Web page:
A line you don't hear often, but New Zealand should look forward to the visit of Bangladesh next month.

Bangladesh's victory over England today was a stellar achievement, and no more than the ninth-ranked nation deserve, having had the first test in Chittagong within reach, only to fall 23 runs short.

But there was no mistake at the second chance, ripping out 10 English wickets for 64 in a session (sound familiar) to record a 108-run win at Mirpur to give them a series-levelling win, and the most significant result in their 16-year test history.

Bangladesh have won eight of their 95 tests but dig a little deeper and you find more significance about this win.

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The previous seven were against Zimbabwe (five times) and the West Indies, in the Caribbean twice. They had to endure 31 losses and three draws before their first win over Zimbabwe in Chittagong in 2005.

Now consider they have won four of their last 10 tests, and lost just two.
Time was when the New Zealand public took visits by Bangladesh with a jar of salt.

They were cannon fodder. Five of the eight were by an innings, but expect them to give New Zealand some serious cheek when they arrive shortly before Christmas.

The pitches won't be as much to their liking as those at home, as should be expected, but they are an improving cricket nation, and now they have a talismanic young spinner on whom there will be enormous pressure to lead them to more success.

Mehedi Hasan Miraz, a 19-year-old orthodox offspinner, took 12 wickets for 159 to spin Bangladesh to victory in Mirpur, having taken six for 80 on his test debut a week earlier in Chittagong.

In two tests he took 19 wickets at 15.63. He gives the ball a good rip and might become the most interesting spinner out of the sub-continent since Muttiah Muralitharan started bamboozling batsmen with his freakish delivery a couple of decades ago.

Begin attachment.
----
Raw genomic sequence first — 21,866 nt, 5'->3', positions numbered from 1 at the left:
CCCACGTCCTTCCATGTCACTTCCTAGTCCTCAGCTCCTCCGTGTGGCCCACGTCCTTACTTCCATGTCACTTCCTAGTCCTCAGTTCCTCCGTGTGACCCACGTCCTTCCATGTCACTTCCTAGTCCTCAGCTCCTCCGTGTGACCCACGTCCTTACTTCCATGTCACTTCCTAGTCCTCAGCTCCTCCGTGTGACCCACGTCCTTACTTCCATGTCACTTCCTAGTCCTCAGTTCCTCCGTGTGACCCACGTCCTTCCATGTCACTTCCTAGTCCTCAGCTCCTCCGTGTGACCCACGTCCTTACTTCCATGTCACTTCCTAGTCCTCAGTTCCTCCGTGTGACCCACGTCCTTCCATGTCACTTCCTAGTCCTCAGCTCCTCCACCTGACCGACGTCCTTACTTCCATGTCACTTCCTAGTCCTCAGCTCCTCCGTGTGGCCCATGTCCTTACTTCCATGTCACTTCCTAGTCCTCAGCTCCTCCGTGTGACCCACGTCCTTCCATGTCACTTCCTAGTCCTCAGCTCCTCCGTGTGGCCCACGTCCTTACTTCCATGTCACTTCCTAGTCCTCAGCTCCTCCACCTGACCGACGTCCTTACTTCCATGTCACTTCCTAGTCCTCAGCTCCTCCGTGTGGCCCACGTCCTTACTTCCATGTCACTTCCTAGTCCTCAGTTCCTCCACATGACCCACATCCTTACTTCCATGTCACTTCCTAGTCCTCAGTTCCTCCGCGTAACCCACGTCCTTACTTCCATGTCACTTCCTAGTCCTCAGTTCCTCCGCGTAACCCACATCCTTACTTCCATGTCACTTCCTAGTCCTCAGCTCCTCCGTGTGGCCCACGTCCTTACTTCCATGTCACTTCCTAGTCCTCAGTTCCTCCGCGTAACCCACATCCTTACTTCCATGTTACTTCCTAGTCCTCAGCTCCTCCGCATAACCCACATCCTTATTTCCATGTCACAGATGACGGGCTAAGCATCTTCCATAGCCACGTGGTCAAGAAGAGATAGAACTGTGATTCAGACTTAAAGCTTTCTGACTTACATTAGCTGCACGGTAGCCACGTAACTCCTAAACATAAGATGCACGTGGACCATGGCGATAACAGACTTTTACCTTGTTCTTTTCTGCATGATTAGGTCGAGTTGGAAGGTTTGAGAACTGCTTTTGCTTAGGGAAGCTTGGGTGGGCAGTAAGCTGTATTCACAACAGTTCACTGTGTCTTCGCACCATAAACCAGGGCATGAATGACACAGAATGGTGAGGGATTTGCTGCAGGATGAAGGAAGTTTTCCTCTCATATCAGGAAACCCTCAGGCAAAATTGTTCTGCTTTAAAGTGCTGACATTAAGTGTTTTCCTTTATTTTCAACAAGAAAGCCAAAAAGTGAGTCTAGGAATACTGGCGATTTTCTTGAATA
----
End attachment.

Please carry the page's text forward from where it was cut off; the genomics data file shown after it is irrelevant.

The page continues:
ROTORUA DAILY POST | Sport
30 Oct, 2016 9:00pm
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England captain Alistair Cook, while bemoaning his team's inability to cope with quality spin in a spin bowling environment, gave due credit.

"It's very easy sitting back and saying 'it's just Bangladesh' but in these conditions, on spinning wickets, their bowlers are good," Cook said. "I know (Mehedi) isn't experienced, but he's a very good bowler and he's experienced in these conditions.

"Conditions have been very tough, but I have no complaints about it: that's what test cricket is about. Bangladesh thoroughly deserved their win. They've obviously taken big strides. They'll find it hard on bouncy wickets, but in these conditions they've a good side."

New Zealand know all about trying to cope with challenging spin.

Bangladesh won't find the help they did at home when they get to New Zealand.

But Mehedi is the latest find to sit along impressive bowlers such as Shakib al Hasan and Taijul Islam, and batsmen including Tamim Iqbal (average 40 in 44 tests, with eight hundreds) and Mominul Haque (average 51.66 in 19 tests, with two of four tons against New Zealand in 2013) while allrounder Haasan has 159 wickets and a batting average of 39.05 in 44 tests).

England are off to India shortly for a five-test series. Cook admitted his team are "inexperienced" in the conditions and don't have world class spinners. That sounds like getting an excuse or two in early.

Bangladesh start with the first of three ODIs in Christchurch on Boxing Day with three T20s to follow and the tests are in Wellington and Christchurch in mid-January.